AEP Explainer: The Montie FM Contempt Case and Its Implications On Ghana's Democracy

As part of our issues based coverage of Ghana’s Elections 2016, Penplusbytes’ African Elections Project (www.africanelections.org/ghana) presents an in-depth Explainer on Montie FM contemnors’ saga where two panelist and the host of the ‘Pampaso’ political show on Accra-based Montie FM threatened to kill judges (Listen to Audio) of the Supreme Court during a radio discussion and ended up in jail)


What are the key Issues:

Are radio presenters guided by professional journalism ethics?

How do we balance freedom of expression and responsibility of the media?

Danger of low self-regulation by Ghana’s media

Challenges of politicians owning media houses

The role of the judiciary in protecting Ghana’s constitution.


The story so far

On the Wednesday 29th June, 2016, the host of the ‘Pampaso’ political show on Accra-based Montie FM (100.1Mhz), Salifu Maase, alias Mugabe, and the two panelists, Alistair Nelson, and Godwin Ako Gunn, whiles, contributing on the court case challenging the validity or otherwise of the voters’ register threatened the lives the Supreme Court and High Court judges if their verdict was not in favour of the Electoral Commission (EC). Coincidentally, that day marked the eve of 34th anniversary of the martyred judges in Ghana where three judges were kidnaped and cruelly murdered.


The threats swiftly received widespread condemnation from individuals, professional bodies, political parties, think-tanks, civil society organization among others.


Supreme Court Summons Montie FM Owners, Show Host and 2 Panelists

The host, and owners of Montie FM Harry Zakour, who incidentally is also the Second Vice Chairman of the governing National Democratic Congress (NDC), Ato Ahwoi, a Former Presidential Advisor, and two others Edward Addo and Kwesi Kyei Atuah were summoned by the Supreme Court to appear before it. The subpoena was announced by the Chief Justice Mrs Georgina Theodora Wood on Tuesday 5th July, 2016,. Ahead of the court hearing, the Bureau of National Investigations (BNI) investigated the issued a statement saying the two did not have the capability of unleashing mayhem on the judges since they made the claims “in a show of needless bravado.” The 1st Hearing saw Chief Justice Georgina Theodora Wood and Justice Nasiru Sulemana Gbadegbe, on 12th July, 2016 recuse themselves from the contempt case citing specifically being named in the contempt comments as the reason. They were replaced by Justice Sophia Akuffo and Justice Julius Ansah. The case was then adjourned to 18th July, 2016. Another judge, Justice Bonnie also recused himself due to family ties with a Director of Montie FM, Mr Baffoe Bonnie.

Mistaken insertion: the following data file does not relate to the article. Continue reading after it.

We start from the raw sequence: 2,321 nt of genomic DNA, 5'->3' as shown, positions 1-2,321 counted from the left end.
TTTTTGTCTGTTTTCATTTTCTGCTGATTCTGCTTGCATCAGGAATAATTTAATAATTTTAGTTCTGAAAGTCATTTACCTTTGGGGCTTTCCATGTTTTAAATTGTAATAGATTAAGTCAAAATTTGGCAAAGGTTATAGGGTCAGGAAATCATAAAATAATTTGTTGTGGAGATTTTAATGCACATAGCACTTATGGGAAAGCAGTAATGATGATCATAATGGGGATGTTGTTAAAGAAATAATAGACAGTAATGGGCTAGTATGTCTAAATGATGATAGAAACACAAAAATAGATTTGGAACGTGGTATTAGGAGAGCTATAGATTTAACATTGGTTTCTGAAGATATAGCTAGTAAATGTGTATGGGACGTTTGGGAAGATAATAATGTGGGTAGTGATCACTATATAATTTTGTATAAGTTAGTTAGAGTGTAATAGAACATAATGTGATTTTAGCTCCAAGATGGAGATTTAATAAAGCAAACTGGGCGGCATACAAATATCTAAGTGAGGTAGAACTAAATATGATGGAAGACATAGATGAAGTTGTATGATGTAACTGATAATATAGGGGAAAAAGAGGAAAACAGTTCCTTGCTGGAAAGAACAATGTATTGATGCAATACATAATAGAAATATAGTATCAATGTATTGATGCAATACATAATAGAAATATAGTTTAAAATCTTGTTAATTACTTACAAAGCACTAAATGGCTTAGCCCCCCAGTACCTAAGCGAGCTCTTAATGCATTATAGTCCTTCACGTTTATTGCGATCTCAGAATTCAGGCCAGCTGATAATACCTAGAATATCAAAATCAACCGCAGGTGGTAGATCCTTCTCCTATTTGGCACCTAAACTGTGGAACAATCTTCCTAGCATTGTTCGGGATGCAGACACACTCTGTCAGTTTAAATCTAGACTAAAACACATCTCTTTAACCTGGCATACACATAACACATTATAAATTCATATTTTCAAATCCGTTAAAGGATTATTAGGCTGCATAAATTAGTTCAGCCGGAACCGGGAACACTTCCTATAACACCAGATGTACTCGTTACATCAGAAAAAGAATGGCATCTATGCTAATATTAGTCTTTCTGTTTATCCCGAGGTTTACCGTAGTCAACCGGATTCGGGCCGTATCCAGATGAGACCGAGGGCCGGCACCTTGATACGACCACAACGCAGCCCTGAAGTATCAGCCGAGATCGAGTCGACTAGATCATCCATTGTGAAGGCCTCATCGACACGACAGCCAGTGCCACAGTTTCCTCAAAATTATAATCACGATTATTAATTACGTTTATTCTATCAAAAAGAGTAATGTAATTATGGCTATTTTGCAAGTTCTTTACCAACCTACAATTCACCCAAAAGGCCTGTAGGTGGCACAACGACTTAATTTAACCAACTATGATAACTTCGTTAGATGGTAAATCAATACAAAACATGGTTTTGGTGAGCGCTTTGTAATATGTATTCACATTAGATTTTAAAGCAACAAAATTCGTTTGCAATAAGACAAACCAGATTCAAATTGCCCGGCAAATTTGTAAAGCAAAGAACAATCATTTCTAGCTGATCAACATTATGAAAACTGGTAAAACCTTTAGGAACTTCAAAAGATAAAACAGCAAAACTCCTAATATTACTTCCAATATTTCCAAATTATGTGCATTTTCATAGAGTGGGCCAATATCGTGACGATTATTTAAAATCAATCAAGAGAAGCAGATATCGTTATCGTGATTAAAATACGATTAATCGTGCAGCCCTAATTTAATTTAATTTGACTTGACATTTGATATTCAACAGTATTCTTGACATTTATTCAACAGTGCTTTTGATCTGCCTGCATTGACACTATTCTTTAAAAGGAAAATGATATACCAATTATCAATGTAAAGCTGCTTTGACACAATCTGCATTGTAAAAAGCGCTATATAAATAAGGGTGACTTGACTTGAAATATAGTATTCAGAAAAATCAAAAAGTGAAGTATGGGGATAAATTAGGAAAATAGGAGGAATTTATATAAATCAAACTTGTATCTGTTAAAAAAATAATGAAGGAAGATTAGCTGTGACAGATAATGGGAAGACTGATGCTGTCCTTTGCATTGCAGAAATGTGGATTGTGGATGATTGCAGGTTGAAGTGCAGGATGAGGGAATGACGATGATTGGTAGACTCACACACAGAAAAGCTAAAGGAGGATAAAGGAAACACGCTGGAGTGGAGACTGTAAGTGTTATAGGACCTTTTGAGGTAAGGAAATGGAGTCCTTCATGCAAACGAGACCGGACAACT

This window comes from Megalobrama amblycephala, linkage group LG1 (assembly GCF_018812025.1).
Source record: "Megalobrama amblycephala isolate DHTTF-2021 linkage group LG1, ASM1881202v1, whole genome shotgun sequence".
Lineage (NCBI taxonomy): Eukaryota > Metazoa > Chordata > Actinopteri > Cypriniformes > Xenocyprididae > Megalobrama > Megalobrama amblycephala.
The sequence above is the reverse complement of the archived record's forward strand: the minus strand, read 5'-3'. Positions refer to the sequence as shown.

The contemnors were found guilty together with the owners of the station on the the 2nd hearing and sentencing was scheduled to July 27.



The Supreme Court handed a four-month prison sentence and a fine of Ghc10,000 each to the three contemnors. The owners of the Montie FM, Network Broadcasting Company were also fined Ghc30,000 and in addition, they were also to provide measures they would put in place to prevent such inflammatory comments on the radio station.


Why this ruling is important

This case illustrates the tension between freedom of expression and the administration of justice because of the high public interest in maintaining and protecting both principles.

·         In the first instance the NDC has issued a statement expressing their displeasure with the ruling other statements have also been issued by the Ghana Journalists Association, The Ghana Bar Association


·         The ruling behooves on media houses across Ghana to go back to the basics and train their personal on good journalism practices on regular basis. Media houses should also develop a comprehensive policy and guidelines on general ethics of journalism and how their journalists should engage and professionally conduct themselves and with third parties. This policy should address a wide range of topics from their interaction online including social media, selection of topics for radio station programme and the of quality panelists they invite on their media platforms.


·         Again, the policy should institute a self-censorship to help control outbursts during live broadcasts. However this self-censorship should not be too stringent that will make journalists be too careful and afraid to carry-out investigative and in-depth reportage.


·         There should be a guideline interpreting freedom of speech and the boundaries that exist within the laws of Ghana covering contempt of court, etc.


·         The judiciary and parliament should clearly define what constitutes contempt since at the moment it is being used haphazardly by the 2 arms of state to sanction journalists. The state should be mindful of the fact that journalism even though always survives does not strive to play its critical oversight role in an atmosphere charged with fear.


·         In going forward, the Supreme Court should expedite the case between the National Media Commission (NMC) and the Ghana Independent Broadcasters Association (GIBA) on the media legislative instrument (LI) on Content Standards Regulation 2015. This LI when fully functional will cure some of the ills in the Ghanaian media landscape which this judgement in Montie FM case seeks to achieve.


·         Finally, just as rights goes with responsibilities, freedom of speech as a right is guaranteed by the constitution but it must be exercised with responsibility.



[This Explianer Article was made possible with funding from NED.]

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